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It is also said that this initiative would encourage squatting, when this is not only prohibited in the text, but also whoever tried to would be forced to become a tenant in a trial, and in the act be forced to pay rent to the homeowner while the trial in which they’ll have the difficult task of proving willingness inside an existing contract.

There’s also those who claim that individuals are not meant to provide the right to housing of others because this is something the state should do, and they’re right: but the state is precisely obligated to guarantee the judicial certainty and security of people by making sure written contracts that create certainty to those who participate in a rental exist just as the supreme court, and the UN have recognized.

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It has also been said that human rights cannot determine contractual obligations, when the supreme court has clearly stated in case 3516/2013 that contracts among private parties cannot go against housing rights standards, as is judicial security. Finally, it is also said that the initiative would force homeowners into reducing or forgiving rent payments, when both its text and the Alternative Justice Law of the Superior Justice Tribunal in Mexico City make exceedingly clear that there cannot be a renegociation if both parties don’t agree, which is why changes to rent are not obligatory unless bilateral.

But what isn’t said is that the initiative seeks to end with a problem of structural illegality and lack of judicial uncertainty. Neither has it been said that the initiative seeks to, as an example, find ways to deal with those who have already been evicted. The initiative guarantees the presence of social workers during an eviction (or “removal” as some codes still name) to support the elderly, kids, disabled, or indigenous people when they’re being evicted. Neither has it been said that the initiative contemplates that those who are evicted will be given support by authorities for them to known their housing alternatives and have access to them in order to avoid homelessness. But it’s also ignored that many cities and countries and jurisdictions of the world have already started to implement or discuss measures to prevent and mitigate the avalanche of stories of evictions. And this is our opportunity to adopt at least a few laws that will attend to this ever so present future.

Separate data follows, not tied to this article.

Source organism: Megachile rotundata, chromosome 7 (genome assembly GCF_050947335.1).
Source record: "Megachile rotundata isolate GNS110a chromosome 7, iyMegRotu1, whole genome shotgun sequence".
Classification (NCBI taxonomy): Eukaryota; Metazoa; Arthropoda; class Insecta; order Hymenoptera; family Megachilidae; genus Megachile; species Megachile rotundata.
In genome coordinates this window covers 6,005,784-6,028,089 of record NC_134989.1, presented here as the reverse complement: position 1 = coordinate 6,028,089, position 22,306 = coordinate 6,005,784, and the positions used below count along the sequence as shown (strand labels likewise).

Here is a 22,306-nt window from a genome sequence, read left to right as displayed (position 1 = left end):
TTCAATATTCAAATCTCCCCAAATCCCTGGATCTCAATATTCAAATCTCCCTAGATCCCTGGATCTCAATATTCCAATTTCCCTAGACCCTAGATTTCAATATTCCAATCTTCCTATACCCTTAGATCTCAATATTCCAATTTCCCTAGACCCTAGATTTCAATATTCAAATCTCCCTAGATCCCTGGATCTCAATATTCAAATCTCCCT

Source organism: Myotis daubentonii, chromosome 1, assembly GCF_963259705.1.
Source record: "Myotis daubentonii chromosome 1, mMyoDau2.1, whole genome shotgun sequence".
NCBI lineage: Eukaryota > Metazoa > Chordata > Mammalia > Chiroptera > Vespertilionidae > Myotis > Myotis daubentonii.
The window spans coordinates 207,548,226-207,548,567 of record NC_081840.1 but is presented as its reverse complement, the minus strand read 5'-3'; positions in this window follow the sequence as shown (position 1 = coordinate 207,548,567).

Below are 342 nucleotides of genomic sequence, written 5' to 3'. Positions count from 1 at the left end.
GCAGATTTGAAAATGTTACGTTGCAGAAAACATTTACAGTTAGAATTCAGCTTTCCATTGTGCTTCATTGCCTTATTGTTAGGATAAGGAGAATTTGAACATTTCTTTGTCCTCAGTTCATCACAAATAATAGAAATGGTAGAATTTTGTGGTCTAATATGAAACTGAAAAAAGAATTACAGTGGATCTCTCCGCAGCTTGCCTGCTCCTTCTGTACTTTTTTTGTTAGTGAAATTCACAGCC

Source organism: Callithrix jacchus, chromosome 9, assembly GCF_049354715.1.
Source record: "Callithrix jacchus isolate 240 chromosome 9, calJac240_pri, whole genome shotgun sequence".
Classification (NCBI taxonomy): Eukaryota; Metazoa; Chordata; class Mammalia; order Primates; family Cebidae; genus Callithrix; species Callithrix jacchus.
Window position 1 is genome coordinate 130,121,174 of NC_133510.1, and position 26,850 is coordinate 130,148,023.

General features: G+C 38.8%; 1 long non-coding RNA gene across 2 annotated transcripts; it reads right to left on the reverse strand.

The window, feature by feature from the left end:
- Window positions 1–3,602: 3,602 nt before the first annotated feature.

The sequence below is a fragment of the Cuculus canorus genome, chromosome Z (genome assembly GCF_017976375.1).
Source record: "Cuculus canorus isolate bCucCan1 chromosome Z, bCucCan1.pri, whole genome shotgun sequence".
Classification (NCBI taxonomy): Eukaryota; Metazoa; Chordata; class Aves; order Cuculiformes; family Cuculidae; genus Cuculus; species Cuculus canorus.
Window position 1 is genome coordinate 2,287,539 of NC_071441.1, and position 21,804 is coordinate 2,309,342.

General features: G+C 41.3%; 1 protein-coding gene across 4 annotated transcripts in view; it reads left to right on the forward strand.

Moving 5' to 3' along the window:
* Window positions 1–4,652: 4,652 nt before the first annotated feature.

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No rentals without contracts. Whoever defends the opposite is validating, even unintentionally, the culture of illegality and consenting to a context where real estate mafias and other groups seek to mine where some seek to build. Some, even, might be opposed to escape the inevitable taxes that written contracts generate.

The initiative can be polished, adapted, and improved, which is what the legislative process is for. But to disregard it entirely is to ignore the problem. From those who participated in the formulation of the initiative, we don’t want to right as to the mechanism proposed. We’re interested in reaching objectives that should not be debated with conflicts of interest because they’re elemental to protect and strengthen rentals, which is a type of coexistence in which parties often find challenges, but is basic for the social fabric.

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-Written by Kalycho Escoffié for Animal Politico

Kalycho Escoffié is a lawyer and housing rights activist, currently the director of the human right center at the faculty of law of the Universidad libre de derecho in Monterrey.